Definition of Carbonic acid gas

1. Noun. A heavy odorless colorless gas formed during respiration and by the decomposition of organic substances; absorbed from the air by plants in photosynthesis.

Exact synonyms: Carbon Dioxide, Co2
Specialized synonyms: Blackdamp, Chokedamp
Generic synonyms: Dioxide, Greenhouse Emission, Greenhouse Gas
Derivative terms: Carbonate



Medical Definition of Carbonic acid gas

1. A metabolic byproduct of carbohydrate metabolism. Carbon Dioxide collects in the tissues, is cleared by the blood (via the veins) and removed from the body via the lungs when we exhale air. Abbreviation: CO2 (13 Nov 1997)

Carbonic Acid Gas Pictures

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Lexicographical Neighbors of Carbonic Acid Gas

carbonatises
carbonatising
carbonatite
carbonatites
carbonatization
carbonatizations
carbonatize
carbonatized
carbonatizes
carbonatizing
carbonator
carbonators
carbonian
carbonic
carbonic acid
carbonic acid gas (current term)
carbonic acid inhibitor
carbonic anhydrase
carbonic anhydrase II deficiency syndrome
carbonic anhydrase inhibitor
carbonic anhydrase inhibitors
carbonic anhydrases
carbonic anhydride
carbonide
carbonides
carbonification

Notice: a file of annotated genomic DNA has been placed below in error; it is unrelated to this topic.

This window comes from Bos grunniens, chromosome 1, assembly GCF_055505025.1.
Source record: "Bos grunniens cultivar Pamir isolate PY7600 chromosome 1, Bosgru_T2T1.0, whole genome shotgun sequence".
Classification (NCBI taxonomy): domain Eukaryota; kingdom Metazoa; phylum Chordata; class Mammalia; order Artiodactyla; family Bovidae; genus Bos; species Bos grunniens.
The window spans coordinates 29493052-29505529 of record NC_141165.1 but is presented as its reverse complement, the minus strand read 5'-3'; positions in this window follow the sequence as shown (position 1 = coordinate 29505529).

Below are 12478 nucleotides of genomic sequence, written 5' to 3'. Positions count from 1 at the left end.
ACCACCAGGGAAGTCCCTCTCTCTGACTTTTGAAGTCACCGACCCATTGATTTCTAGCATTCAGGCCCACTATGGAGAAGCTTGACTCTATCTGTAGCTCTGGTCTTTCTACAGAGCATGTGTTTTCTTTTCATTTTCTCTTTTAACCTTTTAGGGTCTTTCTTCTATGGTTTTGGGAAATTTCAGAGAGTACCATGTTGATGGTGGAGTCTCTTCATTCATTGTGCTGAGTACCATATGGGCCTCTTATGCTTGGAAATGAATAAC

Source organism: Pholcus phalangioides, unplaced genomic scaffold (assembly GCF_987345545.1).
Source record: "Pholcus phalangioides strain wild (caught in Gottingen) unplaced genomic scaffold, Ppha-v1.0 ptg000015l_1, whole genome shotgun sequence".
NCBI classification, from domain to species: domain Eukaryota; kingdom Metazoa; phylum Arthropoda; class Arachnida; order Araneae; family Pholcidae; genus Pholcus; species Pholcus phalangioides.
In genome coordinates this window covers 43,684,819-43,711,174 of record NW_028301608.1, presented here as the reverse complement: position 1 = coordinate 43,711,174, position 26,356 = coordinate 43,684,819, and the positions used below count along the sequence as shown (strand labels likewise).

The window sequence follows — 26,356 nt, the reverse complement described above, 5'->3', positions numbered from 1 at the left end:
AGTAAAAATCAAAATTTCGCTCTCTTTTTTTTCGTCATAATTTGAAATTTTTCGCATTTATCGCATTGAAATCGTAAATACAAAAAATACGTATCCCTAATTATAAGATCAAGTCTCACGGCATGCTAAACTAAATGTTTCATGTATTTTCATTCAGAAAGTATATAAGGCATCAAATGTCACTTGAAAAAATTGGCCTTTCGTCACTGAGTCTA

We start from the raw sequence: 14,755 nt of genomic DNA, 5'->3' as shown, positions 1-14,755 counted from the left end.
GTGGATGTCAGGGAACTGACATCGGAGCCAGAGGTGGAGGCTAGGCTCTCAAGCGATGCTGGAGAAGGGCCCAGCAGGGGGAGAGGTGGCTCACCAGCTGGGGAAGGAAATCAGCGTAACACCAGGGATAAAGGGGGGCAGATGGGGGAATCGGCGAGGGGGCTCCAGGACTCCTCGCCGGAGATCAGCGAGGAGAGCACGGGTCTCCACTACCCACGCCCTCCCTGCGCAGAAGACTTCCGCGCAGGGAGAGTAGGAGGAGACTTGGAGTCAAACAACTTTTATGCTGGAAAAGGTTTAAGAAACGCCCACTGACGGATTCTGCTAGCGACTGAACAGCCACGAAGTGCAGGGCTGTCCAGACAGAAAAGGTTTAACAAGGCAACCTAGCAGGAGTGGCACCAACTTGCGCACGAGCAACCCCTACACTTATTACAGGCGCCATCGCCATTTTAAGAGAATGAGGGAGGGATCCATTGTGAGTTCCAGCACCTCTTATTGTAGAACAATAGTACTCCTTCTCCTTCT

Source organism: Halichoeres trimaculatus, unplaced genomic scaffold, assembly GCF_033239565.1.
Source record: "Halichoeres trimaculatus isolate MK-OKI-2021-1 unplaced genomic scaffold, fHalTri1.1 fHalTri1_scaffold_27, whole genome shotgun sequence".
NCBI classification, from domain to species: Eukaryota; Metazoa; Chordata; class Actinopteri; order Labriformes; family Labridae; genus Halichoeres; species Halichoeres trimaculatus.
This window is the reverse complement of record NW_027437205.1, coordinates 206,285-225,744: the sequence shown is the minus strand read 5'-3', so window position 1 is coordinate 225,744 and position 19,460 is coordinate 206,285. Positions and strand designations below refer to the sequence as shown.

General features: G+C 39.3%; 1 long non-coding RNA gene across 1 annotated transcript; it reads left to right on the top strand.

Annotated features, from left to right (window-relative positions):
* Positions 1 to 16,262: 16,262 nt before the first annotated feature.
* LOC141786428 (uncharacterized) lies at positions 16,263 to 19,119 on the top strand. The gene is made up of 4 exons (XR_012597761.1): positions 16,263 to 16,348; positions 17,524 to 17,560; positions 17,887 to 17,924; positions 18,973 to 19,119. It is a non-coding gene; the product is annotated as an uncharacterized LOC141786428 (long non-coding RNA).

carbonify
carbonigenous
carbonisation
carbonisations

Literary usage of Carbonic acid gas

Below you will find example usage of this term as found in modern and/or classical literature:

1. System of Theoretical and Practical Chemistry by Friedrich Christian Accum, Thomas Cooper (1814)
"the water, and the greater the pressure applied, the more carbonic acid gas will be absorbed. The water impregnated with it sparkles upon agitation ; it has ..."

2. Conversations on Chemistry: In which the Elements of that Science are by Marcet (Jane Haldimand), John Lee Comstock, John Lauris Blake (1836)
"carbonic acid gas has so strong an attraction for all the alkalies and alkaline earths, that these are always found in nature in the state of carbonats. ..."

3. The Lancet (1842)
"The mixture absorbed its own volume of the oxygen, and replaced it by an equal proportion of carbonic acid gas. It became strongly acid, and furnished ..."

4. The American Journal of the Medical Sciences by Southern Society for Clinical Investigation (U.S.) (1846)
"To form an idea of the dispersion of the carbonic acid gas generated in towns, according to the pneumatic law, " assume," says Mr. ï'arr, " that 1000 cubic ..."

5. Elements of Chemistry: Including the Recent Discoveries and Doctrines of the by Edward Turner (1835)
"Chemists are agreed that carbonic acid is a compound of one equivalent of carbon and two equivalents of oxygen, and that carbonic acid gas contains its own ..."

6. American Druggist (1891)
"... have occasion to require for drying purposes a constant current of carbonic acid gas. Kipp's apparatus—the well-known ordinary generator for ..."

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